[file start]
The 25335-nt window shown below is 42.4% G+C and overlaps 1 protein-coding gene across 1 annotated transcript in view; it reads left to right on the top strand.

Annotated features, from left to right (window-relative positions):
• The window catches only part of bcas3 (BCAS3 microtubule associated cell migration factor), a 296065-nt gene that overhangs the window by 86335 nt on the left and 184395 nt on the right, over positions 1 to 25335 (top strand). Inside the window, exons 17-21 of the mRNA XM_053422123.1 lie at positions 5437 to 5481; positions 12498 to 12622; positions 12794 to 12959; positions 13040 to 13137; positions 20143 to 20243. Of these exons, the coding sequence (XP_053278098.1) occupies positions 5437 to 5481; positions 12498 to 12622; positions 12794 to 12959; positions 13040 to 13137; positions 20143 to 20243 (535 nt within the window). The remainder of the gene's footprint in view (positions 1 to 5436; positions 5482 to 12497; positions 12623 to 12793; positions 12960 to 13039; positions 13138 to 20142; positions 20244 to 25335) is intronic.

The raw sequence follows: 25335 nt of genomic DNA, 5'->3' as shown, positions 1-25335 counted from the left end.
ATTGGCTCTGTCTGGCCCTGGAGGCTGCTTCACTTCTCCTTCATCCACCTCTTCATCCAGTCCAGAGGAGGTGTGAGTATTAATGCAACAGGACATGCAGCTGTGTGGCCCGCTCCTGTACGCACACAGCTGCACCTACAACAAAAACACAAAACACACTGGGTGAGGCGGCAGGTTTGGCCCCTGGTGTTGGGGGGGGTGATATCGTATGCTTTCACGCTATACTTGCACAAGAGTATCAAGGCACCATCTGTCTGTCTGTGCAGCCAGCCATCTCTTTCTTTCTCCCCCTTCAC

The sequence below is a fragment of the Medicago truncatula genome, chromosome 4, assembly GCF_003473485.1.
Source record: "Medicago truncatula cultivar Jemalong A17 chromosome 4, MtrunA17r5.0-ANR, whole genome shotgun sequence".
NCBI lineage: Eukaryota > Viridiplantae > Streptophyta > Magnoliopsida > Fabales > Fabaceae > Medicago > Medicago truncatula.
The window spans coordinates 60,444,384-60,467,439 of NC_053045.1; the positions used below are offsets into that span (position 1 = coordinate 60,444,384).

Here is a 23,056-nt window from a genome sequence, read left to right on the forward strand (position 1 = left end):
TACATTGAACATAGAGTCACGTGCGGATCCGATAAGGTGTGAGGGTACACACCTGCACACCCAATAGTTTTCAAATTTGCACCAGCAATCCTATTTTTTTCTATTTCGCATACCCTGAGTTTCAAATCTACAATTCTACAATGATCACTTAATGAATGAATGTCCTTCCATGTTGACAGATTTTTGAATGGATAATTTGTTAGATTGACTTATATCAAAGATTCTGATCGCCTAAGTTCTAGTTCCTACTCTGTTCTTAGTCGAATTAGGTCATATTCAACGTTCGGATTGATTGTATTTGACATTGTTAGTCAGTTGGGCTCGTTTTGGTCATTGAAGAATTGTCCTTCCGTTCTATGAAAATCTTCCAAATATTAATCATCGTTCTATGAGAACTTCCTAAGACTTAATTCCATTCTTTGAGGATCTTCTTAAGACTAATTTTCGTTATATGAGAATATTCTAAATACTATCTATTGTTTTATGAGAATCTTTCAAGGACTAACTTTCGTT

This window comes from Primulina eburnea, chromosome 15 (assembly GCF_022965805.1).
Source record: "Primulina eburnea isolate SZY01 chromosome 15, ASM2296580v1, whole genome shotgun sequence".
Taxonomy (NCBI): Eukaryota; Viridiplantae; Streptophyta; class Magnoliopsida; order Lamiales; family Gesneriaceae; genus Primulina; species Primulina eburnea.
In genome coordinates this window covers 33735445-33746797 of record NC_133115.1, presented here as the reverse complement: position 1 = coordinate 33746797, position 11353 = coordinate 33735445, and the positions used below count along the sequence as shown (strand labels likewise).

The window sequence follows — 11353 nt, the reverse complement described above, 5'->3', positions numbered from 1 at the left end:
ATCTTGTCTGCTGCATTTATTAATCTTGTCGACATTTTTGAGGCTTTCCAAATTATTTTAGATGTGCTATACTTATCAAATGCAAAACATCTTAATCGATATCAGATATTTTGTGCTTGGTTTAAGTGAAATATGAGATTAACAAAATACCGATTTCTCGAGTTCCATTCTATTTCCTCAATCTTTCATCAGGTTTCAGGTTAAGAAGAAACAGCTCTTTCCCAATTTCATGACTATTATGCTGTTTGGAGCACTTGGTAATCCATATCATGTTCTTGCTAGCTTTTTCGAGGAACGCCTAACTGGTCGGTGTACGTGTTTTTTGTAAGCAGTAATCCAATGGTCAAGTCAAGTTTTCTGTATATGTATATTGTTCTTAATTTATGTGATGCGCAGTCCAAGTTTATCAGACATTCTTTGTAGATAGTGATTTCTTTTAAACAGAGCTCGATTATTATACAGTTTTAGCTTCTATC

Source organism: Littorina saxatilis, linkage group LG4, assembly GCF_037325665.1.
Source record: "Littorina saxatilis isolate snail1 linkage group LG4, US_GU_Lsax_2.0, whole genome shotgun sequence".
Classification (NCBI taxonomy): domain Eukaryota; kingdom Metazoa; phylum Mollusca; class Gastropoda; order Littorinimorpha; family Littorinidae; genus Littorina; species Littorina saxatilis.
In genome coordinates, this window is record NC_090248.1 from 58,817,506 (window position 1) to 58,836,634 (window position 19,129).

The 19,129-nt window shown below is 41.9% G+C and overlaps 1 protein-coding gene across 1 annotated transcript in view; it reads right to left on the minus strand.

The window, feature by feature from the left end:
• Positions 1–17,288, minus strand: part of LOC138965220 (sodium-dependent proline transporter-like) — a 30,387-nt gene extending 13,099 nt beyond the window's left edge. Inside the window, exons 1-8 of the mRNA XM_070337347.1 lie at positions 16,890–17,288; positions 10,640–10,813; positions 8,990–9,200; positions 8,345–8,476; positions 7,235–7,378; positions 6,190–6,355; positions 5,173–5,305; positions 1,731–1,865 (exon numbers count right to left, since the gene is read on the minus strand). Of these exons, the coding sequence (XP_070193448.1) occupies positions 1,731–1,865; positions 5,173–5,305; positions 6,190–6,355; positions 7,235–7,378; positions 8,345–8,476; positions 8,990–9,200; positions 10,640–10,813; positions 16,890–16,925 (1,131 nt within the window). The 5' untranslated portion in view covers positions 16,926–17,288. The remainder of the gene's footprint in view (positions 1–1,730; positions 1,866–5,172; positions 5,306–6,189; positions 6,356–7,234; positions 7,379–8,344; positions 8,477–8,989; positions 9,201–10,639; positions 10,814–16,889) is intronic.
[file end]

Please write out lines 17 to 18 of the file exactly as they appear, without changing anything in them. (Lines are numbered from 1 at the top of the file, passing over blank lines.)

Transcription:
ATCTTGTCTGCTGCATTTATTAATCTTGTCGACATTTTTGAGGCTTTCCAAATTATTTTAGATGTGCTATACTTATCAAATGCAAAACATCTTAATCGATATCAGATATTTTGTGCTTGGTTTAAGTGAAATATGAGATTAACAAAATACCGATTTCTCGAGTTCCATTCTATTTCCTCAATCTTTCATCAGGTTTCAGGTTAAGAAGAAACAGCTCTTTCCCAATTTCATGACTATTATGCTGTTTGGAGCACTTGGTAATCCATATCATGTTCTTGCTAGCTTTTTCGAGGAACGCCTAACTGGTCGGTGTACGTGTTTTTTGTAAGCAGTAATCCAATGGTCAAGTCAAGTTTTCTGTATATGTATATTGTTCTTAATTTATGTGATGCGCAGTCCAAGTTTATCAGACATTCTTTGTAGATAGTGATTTCTTTTAAACAGAGCTCGATTATTATACAGTTTTAGCTTCTATC

Source organism: Littorina saxatilis, linkage group LG4, assembly GCF_037325665.1.